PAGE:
Edward Lear was an Engish painter, writer, poet, musician, and illustrator. As an artist, he was primarily known for his striking landscapes, such as The Pyramids of Gizeh, also The Cedars of Lebanon.
He was also a writer and illustrator. His most known works were The Owl and the Pussycat, as well as A Book of Nonsense.
Edward Lear was born in 1812 in the city of Holloway, England. He was born into a middle-class family, the penultimate of 21 children, and the youngest to survive. Due to economic misfortune following the Napoleonic Wars, when Lear was four years old, he was required to leave the family home. He moves along with 21 older sister Ann, who raised him as her son and continued to act as such until her death when Lear was almost 50 years old.
Since his youth, Lear suffered from health afflictions that would follow him throughout his life. From age six was afflicted by frequent episodes of Asthma, bronchitis, and epileptic seizures, the latter being especially traumatizing to him. His first episode was during a fair with his father, resulting in an embarrassing and scaring occasion for him; his medical condition was a lifelong source of guilt and shame for Lear. With only seven years old young Lear began to show signs of depression, probably due to an unstable childhood. Lear suffered from phases of severe melancholia, which he called “the Morbids”.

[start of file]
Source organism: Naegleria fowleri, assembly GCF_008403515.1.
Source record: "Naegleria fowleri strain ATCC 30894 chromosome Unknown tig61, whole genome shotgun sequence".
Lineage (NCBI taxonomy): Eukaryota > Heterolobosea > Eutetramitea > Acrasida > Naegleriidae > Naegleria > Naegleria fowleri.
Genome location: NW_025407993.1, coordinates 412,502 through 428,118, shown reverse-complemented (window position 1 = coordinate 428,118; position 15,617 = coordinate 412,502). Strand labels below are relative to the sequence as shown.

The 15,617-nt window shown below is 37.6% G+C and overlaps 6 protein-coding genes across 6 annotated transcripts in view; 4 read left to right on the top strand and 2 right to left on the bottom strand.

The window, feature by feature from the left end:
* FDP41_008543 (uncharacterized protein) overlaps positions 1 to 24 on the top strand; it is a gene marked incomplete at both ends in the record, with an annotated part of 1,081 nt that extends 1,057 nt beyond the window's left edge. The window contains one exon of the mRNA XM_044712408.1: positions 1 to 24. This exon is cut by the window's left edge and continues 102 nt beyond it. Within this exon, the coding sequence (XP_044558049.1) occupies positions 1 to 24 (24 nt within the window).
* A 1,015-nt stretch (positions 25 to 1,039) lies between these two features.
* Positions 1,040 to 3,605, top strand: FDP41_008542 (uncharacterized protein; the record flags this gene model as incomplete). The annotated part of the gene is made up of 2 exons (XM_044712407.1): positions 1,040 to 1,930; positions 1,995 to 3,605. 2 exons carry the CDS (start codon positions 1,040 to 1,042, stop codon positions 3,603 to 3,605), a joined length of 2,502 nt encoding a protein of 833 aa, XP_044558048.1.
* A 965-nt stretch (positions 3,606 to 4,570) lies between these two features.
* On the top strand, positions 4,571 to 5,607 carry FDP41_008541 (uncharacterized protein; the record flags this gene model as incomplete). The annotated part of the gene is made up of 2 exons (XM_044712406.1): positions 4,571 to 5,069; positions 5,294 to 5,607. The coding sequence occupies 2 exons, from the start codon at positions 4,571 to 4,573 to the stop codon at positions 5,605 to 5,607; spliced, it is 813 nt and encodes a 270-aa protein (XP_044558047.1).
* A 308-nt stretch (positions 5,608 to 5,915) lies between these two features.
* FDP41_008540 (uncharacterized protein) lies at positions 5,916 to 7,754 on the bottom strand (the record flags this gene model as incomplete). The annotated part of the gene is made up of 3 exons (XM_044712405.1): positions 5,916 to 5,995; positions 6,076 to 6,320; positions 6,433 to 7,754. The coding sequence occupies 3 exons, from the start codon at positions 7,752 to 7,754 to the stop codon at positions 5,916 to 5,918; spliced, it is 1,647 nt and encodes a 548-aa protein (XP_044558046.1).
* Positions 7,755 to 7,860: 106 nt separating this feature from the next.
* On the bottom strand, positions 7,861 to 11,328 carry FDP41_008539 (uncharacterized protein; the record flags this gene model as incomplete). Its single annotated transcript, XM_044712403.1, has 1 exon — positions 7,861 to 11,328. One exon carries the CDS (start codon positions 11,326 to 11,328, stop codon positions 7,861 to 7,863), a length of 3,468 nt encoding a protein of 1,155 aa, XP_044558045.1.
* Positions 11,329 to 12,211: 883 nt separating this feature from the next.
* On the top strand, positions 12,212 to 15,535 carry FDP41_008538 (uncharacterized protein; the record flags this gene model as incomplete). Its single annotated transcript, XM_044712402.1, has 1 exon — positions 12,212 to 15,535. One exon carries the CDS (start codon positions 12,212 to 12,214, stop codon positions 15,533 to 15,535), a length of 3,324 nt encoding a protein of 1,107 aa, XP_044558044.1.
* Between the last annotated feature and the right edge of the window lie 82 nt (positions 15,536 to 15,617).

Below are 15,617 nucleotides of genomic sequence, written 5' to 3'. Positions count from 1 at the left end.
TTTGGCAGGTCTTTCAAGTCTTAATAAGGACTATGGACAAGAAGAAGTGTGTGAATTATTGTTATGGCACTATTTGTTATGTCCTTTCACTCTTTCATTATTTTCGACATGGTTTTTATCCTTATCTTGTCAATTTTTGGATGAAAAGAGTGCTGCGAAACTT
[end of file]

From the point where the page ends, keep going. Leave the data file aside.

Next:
At age 16, Lear was already drawing for some payment and soon developed into a keen ornithological drafter and was even employed by the Zoological Society. Lear’s first publication was when he was only 19 years old, called Illustrations of the Family of Psittacidae, or Parrots; Lear was the first significant artist to create his drawings based on real live birds, instead of their skins. The Earl of Derby employed Lear from 1832 to 1836.
Edward Lear is one of the best ornithological artists of his era and was recognized as such. He was compared to the naturalist John James Audubon favorably. He was Elizabeth Gould’s teacher at the same time he would contribute to John Gould’s artwork.
His vision deteriorated, which made it impossible for him to keep working on such a precise medium. Thus he turned to travel and landscape painting. Among other places, Lear visited Egypt, India, and a brief period in Ceylon. In these travels, he would produce several colored wash drawings that later became fully realized watercolors or oil paintings. His landscape style is very distinctive, often depicting strong sunlight, with intense color contrasts.